After all, in the last three decades, the Global West has inflicted upon humankind long wars that contravened international law, unilateral sanctions, a weaponised dollar, hypocritical macroeconomic adjustment plans, and overzealous “green transition” rules applied with a glaring double standard (the latest example being Japan, which to the deafening silence of its G7 partners, has started pouring into the Pacific Ocean 1.3 million metric tonnes of radioactive water from the Fukushima nuclear plant).

The rise of Brics reflects a growing unease in large parts of the Global Rest with the Global West’s policies over the last few decades. Its enlargement is evidence that this reaction is reaching a critical mass. What is surprising is not the fact that the Global Rest is having this reaction, but rather that it took so long to manifest.

It would be a mistake to interpret this trend as blind anti-western drive, fuelled by old grievances over past colonial policies or unilateral moves during Washington’s unipolar moment. The Global West is falsely promoting the notion that the world system has reached an epic inflection point characterised by a confrontation between democracies and autocracies, based on the die-hard “either with us or against us” logic. The leaders of the Global West today appear incapable of conceiving global politics in a framework beyond the binary Cold War mindset.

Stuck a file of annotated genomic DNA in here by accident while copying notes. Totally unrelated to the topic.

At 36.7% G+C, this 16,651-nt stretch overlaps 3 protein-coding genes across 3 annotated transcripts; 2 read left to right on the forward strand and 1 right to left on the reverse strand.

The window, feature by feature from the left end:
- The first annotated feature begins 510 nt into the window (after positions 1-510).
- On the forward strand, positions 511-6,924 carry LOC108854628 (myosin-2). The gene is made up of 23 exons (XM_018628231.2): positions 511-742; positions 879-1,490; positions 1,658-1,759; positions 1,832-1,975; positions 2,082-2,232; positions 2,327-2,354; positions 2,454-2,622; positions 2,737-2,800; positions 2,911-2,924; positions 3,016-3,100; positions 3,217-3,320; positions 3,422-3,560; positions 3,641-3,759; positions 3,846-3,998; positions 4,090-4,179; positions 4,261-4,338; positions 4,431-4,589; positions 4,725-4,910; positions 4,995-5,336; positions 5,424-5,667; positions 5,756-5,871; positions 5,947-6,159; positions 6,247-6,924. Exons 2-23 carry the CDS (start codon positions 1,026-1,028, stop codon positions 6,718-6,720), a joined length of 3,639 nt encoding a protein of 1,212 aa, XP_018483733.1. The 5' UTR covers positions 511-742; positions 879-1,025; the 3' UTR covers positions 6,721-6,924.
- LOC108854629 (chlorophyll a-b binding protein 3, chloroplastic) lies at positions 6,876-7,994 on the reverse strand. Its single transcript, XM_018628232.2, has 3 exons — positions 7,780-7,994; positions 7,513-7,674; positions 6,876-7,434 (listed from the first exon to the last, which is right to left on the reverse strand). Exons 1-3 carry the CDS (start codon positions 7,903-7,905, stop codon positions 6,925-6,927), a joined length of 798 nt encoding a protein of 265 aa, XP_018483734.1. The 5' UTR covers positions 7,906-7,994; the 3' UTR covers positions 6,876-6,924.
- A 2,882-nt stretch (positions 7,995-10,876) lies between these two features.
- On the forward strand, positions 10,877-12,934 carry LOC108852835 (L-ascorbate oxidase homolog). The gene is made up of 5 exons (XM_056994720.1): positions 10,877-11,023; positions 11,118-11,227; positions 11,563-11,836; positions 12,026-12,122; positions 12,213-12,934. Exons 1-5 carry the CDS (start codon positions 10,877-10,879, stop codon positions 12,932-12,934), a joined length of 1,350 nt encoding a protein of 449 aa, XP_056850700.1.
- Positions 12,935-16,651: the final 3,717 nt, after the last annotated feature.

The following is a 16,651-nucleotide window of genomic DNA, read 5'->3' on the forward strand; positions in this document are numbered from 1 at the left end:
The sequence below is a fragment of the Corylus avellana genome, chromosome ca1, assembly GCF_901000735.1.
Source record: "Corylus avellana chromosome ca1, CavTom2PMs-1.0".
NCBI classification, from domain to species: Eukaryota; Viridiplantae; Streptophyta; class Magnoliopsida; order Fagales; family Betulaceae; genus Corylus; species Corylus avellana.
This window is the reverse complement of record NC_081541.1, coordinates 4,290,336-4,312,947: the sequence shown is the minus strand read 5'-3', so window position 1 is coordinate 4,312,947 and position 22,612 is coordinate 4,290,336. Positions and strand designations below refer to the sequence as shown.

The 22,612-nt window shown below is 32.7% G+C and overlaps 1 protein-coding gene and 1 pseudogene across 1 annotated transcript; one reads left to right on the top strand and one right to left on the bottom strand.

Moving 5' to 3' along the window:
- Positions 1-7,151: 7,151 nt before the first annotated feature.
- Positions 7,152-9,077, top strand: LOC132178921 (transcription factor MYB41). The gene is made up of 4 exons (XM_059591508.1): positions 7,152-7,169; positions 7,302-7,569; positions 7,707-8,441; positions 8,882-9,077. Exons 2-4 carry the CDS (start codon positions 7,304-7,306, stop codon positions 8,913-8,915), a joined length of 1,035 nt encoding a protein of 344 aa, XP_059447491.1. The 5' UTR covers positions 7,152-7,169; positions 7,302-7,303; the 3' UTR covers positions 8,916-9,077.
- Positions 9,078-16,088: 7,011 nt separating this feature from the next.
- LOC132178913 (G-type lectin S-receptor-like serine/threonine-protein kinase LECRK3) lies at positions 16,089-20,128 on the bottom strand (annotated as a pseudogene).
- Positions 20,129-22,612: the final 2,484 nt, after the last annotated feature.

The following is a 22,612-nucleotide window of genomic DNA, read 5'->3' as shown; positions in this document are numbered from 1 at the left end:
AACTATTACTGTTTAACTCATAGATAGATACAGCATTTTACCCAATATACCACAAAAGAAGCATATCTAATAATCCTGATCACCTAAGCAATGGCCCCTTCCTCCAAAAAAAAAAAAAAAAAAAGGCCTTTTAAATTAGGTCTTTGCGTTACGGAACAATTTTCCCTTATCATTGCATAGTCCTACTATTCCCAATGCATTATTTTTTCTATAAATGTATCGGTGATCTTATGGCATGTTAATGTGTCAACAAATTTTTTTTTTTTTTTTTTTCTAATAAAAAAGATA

While China and Russia remain the top two players within Brics, India’s role is increasing. But neither Beijing nor Moscow hold a hegemonic position within the group akin to the role of the US within the main articulations of the Global West. Brics, and now the G11, prefer to operate through consensus, which has its own adverse effects.

Shifting trade dynamics